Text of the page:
Fehr & Granger
Officially established in 1946 F&G was one of the first and possibly most influential mid century modern architectural firms in Austin. The firm flourished after WWII and includes an extensive body of work consisting of both residential work as well as commercial projects. There most well know projects include Sneed residence (1953) in Austin, O. Henry Junior High School (1954) in Austin, Saint Stephen's Chapel (1955) in Austin, and Clifton Hall at Texas Lutheran College (1956) in Seguin, They received multiple awards for their work in the magazine Progressive Architecture. Their Robert Mueller Airport received a Design Award in 1959 and another award in 1961.
Charles Granger (1913-1966)
Charles Granger like Arthur Fehr was a graduate of UT, but was nearly 10 years younger. Fehr and Granger first met in the 30's while both were working at the National Park Service at Bastrop. After graduation in 1936 Granger would move to California to work with Richard Neutra. He would return to Ausin in 1938 to join Arthur Fehr's architectural firm, but when work in Austin slowed, he would once again leave the state. This time he would travel to Michigan to attend school at Cranbrook Academy of Art. Around the same time Cranbrook boasted other influential architects such as Charles and Ray Eames. His teachers included Eliel Saarinen (father of Eero Saarinen) who he would later work for while in Michigan. In 1946 he would return to Austin to establish Fehr & Granger where he would practice until his death in a car accident in 1966.
Arthur Fehr (1904-1969)
Arthur Fehr received his degree in architecture from UT in 1925 and began working for an architect in San Antonio, followed by a year in New York and a tour of Europe. During the Depression he helped with survey and restoration work of one of the missions in San Antonio, and then was hired as park architect for the National Park Service. He was assigned to Bastrop State Park, and for three years he designed, supervised and participated in the construction of all the structures there, working with the Civilian Conservation Corps, as well as nearby Buescher State Park. During this time he met a kindred spirit in Charles Granger, newly graduated from UT, who briefly worked as his assistant and would later become his business partner. In 1937 he resigned and opened his own practice in Austin, where his first commission was the First English Lutheran Church. By this time he was beginning to pull away from his traditional training toward modernism. An admirer of Walter Gropius and the Bauhaus, he emphasized craft, economy of construction, the use of readily available materials and functional design. The first of his efforts to be published in a national magazine was the St. Elmo-Tel, on the highway to San Antonio south of Austin. It was an early example of what would be the hallmark of Fehr and Granger’s work in the post-war years: a spare and “industrial” look, admitting abundant light and ventilation, and treating economy of construction not as a limitation but as another design element. It was important to use local materials and local craftsmen, as well.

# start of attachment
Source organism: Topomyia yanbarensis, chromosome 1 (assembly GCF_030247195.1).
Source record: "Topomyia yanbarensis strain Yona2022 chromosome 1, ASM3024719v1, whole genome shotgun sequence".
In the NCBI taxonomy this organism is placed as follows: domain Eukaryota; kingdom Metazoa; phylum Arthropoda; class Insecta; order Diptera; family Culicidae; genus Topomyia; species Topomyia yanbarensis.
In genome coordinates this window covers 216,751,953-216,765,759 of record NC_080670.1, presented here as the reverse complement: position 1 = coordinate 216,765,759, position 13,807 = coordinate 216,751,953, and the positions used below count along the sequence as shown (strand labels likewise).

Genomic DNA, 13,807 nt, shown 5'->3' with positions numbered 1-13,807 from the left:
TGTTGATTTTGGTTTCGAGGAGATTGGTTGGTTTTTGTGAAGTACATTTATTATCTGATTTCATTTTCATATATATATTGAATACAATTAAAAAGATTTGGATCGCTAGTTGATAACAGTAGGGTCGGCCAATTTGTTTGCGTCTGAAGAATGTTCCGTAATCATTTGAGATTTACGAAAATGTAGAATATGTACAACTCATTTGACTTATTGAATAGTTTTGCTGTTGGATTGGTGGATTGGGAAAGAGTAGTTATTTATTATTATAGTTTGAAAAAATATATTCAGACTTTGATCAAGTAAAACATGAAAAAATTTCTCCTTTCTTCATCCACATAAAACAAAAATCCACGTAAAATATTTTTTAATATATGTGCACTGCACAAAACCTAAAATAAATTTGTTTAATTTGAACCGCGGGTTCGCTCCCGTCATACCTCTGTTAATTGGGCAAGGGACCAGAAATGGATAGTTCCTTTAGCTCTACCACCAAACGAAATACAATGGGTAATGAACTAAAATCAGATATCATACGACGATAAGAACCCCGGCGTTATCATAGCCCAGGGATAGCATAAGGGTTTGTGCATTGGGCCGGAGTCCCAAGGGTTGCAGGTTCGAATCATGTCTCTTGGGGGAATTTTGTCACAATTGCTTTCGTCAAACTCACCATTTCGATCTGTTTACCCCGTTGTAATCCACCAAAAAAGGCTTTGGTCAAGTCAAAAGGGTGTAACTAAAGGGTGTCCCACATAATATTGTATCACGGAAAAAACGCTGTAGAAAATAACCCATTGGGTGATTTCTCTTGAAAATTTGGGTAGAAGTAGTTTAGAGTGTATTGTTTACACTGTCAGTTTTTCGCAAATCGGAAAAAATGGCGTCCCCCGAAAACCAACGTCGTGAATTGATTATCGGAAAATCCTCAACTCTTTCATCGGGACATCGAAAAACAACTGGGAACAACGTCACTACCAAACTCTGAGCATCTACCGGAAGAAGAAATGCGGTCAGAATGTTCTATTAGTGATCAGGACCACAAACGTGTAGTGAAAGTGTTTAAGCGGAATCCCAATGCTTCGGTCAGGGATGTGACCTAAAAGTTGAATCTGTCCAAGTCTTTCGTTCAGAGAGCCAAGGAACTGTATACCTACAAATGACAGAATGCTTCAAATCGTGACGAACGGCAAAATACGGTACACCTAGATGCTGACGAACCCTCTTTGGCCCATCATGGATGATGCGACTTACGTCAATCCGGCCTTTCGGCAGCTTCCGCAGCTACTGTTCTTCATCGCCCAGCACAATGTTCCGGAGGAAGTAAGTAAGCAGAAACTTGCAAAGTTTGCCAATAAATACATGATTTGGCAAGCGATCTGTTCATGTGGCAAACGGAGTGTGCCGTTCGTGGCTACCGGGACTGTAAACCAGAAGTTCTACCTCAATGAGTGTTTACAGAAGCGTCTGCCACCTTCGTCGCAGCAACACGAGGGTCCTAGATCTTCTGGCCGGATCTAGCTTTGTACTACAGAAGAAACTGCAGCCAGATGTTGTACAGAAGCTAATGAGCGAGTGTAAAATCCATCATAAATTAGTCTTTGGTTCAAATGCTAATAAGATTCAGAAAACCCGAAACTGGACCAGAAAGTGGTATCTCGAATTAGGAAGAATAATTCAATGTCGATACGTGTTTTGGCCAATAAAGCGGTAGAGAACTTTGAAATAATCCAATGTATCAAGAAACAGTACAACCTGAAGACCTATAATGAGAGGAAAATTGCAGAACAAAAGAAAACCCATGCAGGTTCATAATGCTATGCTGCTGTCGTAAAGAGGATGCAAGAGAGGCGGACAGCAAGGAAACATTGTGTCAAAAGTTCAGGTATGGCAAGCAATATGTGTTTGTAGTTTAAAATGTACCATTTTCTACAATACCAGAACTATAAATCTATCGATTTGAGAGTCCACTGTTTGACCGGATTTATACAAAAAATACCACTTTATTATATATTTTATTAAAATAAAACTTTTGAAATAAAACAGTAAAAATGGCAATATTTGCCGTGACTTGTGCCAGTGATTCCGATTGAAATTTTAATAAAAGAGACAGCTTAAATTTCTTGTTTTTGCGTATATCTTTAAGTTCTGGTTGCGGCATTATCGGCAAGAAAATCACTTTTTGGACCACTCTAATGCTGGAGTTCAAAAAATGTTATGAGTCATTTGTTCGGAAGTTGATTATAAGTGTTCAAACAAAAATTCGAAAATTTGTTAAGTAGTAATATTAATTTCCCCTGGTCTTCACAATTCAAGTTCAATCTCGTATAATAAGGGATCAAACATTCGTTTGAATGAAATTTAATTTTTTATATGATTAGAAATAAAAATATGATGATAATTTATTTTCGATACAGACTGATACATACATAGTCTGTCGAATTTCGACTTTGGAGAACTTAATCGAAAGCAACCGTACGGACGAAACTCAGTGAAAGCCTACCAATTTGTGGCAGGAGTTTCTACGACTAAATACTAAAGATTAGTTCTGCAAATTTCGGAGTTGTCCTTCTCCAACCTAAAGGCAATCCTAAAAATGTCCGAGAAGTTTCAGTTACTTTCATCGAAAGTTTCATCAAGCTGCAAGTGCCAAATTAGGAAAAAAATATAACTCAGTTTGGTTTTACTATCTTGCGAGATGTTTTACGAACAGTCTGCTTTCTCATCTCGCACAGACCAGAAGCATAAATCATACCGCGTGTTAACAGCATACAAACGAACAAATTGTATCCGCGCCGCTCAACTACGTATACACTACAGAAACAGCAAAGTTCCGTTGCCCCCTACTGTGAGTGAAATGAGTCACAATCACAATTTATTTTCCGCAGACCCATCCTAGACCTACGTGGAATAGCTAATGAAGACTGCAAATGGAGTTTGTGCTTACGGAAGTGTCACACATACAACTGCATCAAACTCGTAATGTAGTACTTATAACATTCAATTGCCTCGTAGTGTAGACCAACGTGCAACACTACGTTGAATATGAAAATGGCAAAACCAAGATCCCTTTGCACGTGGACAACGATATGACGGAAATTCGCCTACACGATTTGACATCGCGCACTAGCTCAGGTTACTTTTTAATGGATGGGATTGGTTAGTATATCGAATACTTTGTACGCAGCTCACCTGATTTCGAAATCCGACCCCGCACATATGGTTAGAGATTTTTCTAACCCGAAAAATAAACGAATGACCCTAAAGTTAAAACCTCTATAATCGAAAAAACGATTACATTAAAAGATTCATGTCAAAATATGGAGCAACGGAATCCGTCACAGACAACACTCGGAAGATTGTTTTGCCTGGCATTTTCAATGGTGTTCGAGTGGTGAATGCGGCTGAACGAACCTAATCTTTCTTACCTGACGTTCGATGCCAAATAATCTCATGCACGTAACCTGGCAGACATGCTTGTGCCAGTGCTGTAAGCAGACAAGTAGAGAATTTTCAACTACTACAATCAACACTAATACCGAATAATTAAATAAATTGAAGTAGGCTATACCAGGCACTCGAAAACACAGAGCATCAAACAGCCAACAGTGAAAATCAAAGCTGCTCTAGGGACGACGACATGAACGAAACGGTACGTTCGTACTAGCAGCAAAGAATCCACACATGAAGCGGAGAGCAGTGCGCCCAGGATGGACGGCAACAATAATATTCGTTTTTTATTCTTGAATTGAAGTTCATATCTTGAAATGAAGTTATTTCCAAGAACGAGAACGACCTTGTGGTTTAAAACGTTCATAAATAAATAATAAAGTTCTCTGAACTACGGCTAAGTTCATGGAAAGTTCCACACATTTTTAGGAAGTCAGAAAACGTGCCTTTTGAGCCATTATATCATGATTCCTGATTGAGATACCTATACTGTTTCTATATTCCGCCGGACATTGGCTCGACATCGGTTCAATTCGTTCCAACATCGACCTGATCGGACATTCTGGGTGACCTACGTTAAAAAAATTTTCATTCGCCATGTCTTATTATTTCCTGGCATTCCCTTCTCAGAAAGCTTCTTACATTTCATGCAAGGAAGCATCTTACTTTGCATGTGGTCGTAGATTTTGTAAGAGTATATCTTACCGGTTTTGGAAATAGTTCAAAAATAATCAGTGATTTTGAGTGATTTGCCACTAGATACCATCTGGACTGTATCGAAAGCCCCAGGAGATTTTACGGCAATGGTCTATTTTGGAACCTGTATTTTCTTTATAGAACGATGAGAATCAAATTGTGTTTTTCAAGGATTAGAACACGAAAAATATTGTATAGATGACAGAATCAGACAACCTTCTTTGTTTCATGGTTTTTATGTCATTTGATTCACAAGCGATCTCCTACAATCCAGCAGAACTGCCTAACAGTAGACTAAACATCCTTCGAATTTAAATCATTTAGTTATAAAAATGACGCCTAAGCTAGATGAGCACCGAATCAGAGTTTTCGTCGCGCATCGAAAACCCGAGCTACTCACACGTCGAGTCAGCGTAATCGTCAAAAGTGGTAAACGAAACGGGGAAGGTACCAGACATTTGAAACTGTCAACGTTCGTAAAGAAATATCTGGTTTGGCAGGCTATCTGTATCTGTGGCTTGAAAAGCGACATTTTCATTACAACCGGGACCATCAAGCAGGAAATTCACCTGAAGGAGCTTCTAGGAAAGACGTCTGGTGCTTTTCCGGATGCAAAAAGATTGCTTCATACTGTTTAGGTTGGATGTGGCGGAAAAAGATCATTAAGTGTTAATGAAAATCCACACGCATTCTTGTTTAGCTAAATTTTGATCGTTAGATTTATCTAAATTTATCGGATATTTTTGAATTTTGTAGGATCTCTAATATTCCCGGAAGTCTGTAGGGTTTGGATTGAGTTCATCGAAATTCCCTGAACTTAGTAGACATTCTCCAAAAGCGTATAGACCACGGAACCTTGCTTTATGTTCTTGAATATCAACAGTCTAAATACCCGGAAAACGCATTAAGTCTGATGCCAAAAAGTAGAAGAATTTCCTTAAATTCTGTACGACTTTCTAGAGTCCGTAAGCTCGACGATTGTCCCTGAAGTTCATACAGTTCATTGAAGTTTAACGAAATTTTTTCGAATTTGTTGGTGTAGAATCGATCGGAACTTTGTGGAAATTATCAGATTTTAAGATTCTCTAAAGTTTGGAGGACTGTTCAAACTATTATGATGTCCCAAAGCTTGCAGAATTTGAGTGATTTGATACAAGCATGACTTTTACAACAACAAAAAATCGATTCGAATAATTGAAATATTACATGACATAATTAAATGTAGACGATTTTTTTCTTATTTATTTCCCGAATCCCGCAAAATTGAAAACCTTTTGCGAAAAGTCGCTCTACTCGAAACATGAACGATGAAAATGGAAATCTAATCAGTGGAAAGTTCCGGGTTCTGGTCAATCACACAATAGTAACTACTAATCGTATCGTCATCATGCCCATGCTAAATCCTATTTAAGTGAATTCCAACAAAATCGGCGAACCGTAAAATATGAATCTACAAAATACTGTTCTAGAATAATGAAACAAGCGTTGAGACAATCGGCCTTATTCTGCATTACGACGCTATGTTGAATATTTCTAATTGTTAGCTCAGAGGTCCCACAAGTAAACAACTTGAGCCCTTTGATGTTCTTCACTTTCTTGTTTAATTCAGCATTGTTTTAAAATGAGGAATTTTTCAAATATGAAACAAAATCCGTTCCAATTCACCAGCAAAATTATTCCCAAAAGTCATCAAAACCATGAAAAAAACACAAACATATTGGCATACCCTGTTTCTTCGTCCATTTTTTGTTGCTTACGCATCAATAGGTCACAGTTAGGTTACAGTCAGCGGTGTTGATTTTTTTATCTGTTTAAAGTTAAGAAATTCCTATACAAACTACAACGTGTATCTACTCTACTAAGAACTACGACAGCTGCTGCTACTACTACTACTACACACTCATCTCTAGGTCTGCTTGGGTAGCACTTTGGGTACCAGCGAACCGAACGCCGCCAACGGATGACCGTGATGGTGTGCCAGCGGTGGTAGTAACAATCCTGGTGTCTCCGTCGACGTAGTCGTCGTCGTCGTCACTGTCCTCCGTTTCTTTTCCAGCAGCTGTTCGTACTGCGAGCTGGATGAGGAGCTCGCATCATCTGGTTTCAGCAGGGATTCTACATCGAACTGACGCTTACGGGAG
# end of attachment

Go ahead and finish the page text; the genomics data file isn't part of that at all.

(Arhtur Fehr info courtesy of Preservation Austin, author Marty Moulthrop)